Seven in 10 renters surveyed across 20 U.S. markets say they are unable to buy a home because they can’t afford the down payment, according to a new report from Zillow.
Putting 20% down on a median-priced U.S. home requires more than two-thirds of median annual income, and it can cost nearly double that in the priciest markets.
Other barriers to homeownership include existing debt, qualifying for a mortgage and a lack of job security. Still, 63% of renters surveyed want to purchase a home and 25% said they plan to do so in the next three to five years.
As home prices rise, lenders are responding to many renters’ inability to save up for a conventional 20% down payment with loan products that allow them to pay less up front, including smaller percentage shares and assistance such as matching grants. Citing data from the Mortgage Bankers Association, Realtor.com reported that the median down payment in 2016 was 10%, with first-time buyers putting down just 6%.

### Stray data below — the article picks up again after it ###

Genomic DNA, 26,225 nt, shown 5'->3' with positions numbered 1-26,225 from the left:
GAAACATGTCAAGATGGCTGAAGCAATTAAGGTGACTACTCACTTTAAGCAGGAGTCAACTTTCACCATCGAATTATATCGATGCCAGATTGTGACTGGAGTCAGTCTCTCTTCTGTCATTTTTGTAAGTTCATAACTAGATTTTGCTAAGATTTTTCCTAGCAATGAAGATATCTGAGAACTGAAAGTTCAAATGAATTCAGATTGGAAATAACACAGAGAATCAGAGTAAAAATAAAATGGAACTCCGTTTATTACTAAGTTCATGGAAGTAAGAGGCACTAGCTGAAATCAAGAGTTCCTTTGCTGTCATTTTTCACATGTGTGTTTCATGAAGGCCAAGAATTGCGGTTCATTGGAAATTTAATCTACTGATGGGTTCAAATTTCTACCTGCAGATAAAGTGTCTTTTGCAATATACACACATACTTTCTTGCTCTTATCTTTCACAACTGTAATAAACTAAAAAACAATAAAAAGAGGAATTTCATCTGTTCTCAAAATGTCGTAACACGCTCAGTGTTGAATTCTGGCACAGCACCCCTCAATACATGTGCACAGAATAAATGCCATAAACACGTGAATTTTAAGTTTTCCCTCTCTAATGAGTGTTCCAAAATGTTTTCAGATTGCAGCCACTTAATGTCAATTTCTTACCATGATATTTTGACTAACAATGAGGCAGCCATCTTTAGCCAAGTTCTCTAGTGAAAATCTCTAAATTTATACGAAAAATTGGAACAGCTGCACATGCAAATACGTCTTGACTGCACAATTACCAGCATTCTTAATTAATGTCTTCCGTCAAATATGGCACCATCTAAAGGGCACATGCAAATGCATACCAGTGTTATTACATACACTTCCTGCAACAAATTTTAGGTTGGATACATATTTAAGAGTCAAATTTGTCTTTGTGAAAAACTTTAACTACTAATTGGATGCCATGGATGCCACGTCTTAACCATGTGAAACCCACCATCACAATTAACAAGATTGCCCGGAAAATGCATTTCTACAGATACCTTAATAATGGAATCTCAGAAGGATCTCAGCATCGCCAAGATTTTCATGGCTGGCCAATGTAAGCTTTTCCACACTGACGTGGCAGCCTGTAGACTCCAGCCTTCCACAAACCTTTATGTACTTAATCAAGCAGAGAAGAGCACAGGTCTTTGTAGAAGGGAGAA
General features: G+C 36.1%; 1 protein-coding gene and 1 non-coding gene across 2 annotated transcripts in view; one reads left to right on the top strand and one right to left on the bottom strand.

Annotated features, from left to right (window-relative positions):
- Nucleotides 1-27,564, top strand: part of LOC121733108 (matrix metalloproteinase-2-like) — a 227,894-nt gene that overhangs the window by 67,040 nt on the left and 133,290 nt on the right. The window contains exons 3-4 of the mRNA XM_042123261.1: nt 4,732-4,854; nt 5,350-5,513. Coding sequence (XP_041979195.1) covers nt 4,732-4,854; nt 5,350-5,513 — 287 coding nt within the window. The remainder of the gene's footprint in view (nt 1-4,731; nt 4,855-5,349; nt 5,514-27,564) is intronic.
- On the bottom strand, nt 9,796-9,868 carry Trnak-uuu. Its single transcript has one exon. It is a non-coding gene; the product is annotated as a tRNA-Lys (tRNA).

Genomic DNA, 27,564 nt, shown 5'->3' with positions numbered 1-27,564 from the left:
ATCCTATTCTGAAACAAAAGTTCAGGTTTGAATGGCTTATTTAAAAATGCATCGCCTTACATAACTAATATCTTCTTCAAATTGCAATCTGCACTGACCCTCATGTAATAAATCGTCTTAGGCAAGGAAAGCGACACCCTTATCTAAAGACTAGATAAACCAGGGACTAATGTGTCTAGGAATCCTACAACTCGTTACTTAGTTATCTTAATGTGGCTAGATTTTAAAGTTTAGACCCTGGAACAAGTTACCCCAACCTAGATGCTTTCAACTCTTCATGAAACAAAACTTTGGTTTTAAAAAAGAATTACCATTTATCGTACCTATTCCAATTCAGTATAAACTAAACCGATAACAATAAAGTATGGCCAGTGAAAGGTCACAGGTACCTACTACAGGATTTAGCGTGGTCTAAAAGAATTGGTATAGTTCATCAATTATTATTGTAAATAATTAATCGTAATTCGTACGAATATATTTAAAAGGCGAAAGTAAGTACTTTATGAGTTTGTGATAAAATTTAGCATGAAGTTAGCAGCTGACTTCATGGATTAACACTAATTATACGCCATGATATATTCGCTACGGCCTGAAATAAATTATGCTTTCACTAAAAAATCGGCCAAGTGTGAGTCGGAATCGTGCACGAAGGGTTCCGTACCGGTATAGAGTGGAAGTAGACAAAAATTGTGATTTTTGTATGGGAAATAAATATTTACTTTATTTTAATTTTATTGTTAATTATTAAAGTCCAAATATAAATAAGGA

With more millennials purchasing homes, the number of Federal Housing Administration–backed mortgage loans is expected to increase. FHA loans, which offer smaller payments and accept lower credit scores, took more than one-third of the home loan market in February, up slightly from January.
Rising rents are another factor cutting into prospective buyers' ability to save up for a down payment. Zillow recently reported that U.S. renters would need to see income gains of at least $168 this year to keep up with expected rent increases, with the figure significantly higher in high-price markets.
In some cases, rent fatigue and the threat of further mortgage rate increases, balanced by the presence of more flexible down-payment options, could encourage renters to purchase a home sooner.
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